Well hello all, my name is Matt Beggarly and I just want to introduce myself to you all. While I am not one of the official Brand Ambassadors of Schwinn, I figured maybe you should still get to know me, because I have a secret. My Schwinn changed my life.
Just like any other middle aged man celebrating his 25th High School reunion I compared myself to my peers. I thought I looked good. Yeah, I was overweight, by what I thought was just a little, nothing I couldn’t lose if I tried, but at least I had a full head of hair and few wrinkles, something not every one of my peers could boast about. I barely exercised, I worked all the time and yes I would get winded but I figured that is what happened when you got to be around my age.
The reunion went fantastic. A night of fun and celebration led to many great memories, but little did I know my life would be forever altered just a week later. The date was October 11th, 2013. It was the Friday after my reunion and I was eating lunch at the McDonald’s across the street from my office, as I did most days. I was logged onto their WIFI and checking my emails when I felt like I was having a panic attack. Nausea set in. A few seconds later and I stood up and my friends, that is all she wrote. Not my finest hour, because I was DEAD on the floor of a McDonald’s. Yup, you read that right at the age of 42 I suffered what is known as a 100% widow maker/sudden stoppage heart attack.
Thank goodness there was a retired Marine paramedic named Janet there who started CPR on me immediately. If it was not for this wonderful soul, you would not be reading this right now, and nothing I am about to tell you would have ever happened. What CPR does more than anything else is keep oxygen flowing to the brain till the heart can be restarted, it keeps the brain from shutting down, so if you haven’t ever taken a class, please do. Learning it could save a life. Roughly about 1500 people worldwide live once CPR is started (much different then you see on TV), but if it was not for the CPR those people, and myself would not have survived.
The paramedics shocked my heart back into action and I was rushed to Johns Hopkins Hospital, only a mile away from the McDonalds, for an emergency stent and balloon pump operation. During the emergency procedure I actually watched my heart stop beating several times on the real time 3d monitor. All together that day I was clinically dead for about 9.5 minutes.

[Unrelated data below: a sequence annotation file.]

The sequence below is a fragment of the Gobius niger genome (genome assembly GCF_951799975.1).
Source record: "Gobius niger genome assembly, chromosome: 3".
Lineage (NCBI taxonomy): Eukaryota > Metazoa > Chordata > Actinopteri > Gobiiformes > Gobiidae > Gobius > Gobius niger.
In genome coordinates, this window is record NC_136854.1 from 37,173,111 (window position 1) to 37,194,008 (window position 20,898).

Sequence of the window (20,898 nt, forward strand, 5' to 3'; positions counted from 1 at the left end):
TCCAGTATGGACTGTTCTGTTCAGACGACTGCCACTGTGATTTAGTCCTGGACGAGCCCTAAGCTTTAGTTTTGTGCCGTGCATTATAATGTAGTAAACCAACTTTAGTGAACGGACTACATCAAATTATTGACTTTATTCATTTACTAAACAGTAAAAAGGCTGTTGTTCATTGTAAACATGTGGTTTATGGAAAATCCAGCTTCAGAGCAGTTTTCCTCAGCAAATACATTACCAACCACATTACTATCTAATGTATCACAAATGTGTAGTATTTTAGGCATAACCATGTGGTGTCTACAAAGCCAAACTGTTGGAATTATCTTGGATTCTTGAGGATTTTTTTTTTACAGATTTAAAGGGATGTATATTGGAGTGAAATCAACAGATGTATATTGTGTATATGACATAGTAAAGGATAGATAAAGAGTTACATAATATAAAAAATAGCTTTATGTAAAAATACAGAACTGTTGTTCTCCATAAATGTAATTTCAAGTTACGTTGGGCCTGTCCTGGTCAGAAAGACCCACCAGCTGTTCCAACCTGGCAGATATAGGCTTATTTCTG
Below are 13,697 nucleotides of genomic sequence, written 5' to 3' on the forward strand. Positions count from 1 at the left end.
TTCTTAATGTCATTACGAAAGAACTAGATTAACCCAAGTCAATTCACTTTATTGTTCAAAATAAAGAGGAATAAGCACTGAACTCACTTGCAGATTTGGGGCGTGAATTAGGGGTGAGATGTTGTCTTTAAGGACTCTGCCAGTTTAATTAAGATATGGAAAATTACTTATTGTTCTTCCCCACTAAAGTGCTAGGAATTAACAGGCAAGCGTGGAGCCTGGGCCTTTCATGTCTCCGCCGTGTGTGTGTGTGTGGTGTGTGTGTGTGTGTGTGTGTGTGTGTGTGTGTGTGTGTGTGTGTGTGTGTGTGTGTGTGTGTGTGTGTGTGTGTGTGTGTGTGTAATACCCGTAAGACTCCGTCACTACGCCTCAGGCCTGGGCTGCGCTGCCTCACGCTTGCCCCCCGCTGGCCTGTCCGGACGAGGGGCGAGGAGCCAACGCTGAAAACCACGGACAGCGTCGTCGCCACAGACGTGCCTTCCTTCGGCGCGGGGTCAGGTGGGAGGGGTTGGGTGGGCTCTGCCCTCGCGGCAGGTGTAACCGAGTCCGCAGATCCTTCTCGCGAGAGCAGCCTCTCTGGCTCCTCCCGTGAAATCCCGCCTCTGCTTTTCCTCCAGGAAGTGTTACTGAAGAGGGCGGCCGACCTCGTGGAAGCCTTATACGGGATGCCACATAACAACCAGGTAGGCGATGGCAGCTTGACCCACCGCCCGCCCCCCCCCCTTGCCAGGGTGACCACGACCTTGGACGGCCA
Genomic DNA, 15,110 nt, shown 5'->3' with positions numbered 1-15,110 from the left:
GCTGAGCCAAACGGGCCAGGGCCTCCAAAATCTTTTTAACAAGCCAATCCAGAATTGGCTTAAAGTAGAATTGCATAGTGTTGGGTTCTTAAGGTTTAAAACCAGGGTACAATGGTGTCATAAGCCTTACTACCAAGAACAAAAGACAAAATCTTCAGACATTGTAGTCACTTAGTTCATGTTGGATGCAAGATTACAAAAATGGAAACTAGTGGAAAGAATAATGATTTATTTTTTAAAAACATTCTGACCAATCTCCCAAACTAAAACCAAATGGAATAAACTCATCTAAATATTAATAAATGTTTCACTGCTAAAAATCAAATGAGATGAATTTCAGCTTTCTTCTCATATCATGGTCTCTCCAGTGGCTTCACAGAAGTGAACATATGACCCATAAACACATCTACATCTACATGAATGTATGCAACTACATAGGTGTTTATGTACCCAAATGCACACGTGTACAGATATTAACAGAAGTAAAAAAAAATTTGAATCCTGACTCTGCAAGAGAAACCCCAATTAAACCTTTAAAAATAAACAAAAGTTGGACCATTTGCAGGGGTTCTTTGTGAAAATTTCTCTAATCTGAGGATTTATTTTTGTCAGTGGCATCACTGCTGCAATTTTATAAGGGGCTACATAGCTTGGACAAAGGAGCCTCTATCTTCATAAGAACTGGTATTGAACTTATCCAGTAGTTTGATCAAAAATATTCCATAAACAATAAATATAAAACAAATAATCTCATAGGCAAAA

On that Monday, the 20th, I was strong enough to undergo an 18 hour quad bypass open heart surgery. Veins were harvested from my legs to replace the damaged ones in my heart; however, I had a stroke during my surgery. This was not known till I awoke 2 days later and it became clear the left side of my body was not fully responding. So at the age of 42 my life had for the second time in a week changed in a moment.
My speech, face and arm functions returned rather quickly; however, my leg did not. I couldn’t support my weight and had to use a full brace and a walker. Thinking back on that moment I was beyond angry. Now, I full owned the fact that I wasn’t active before these events. I always talked about getting healthy, heck I joined gyms every year, but I rarely went. At that moment of sudden realization I thought, man I should have done more, and that thought, that I could have prevented this, crushed me.
After almost a month in the hospital I was finally cleared to leave. I could not walk more than 50 feet without a cane before having to rest and sometimes fall asleep. This was a very difficult time in my life, but I was determined to get stronger. It really was not up to me though. Let me tell you now, of just some of the damage that was caused from my heart attack. A normal Ejection Fraction (the amount of blood your heart pumps in a single pump) is 50%, mine was 20%. I am 1 of only 4 people a year out of 7 billion people who survive a 100% widow maker, beyond rare. Eventually, my ejection fraction grew to 40% and my leg slowly began to work, because of the continued effort and exercise (mostly walks).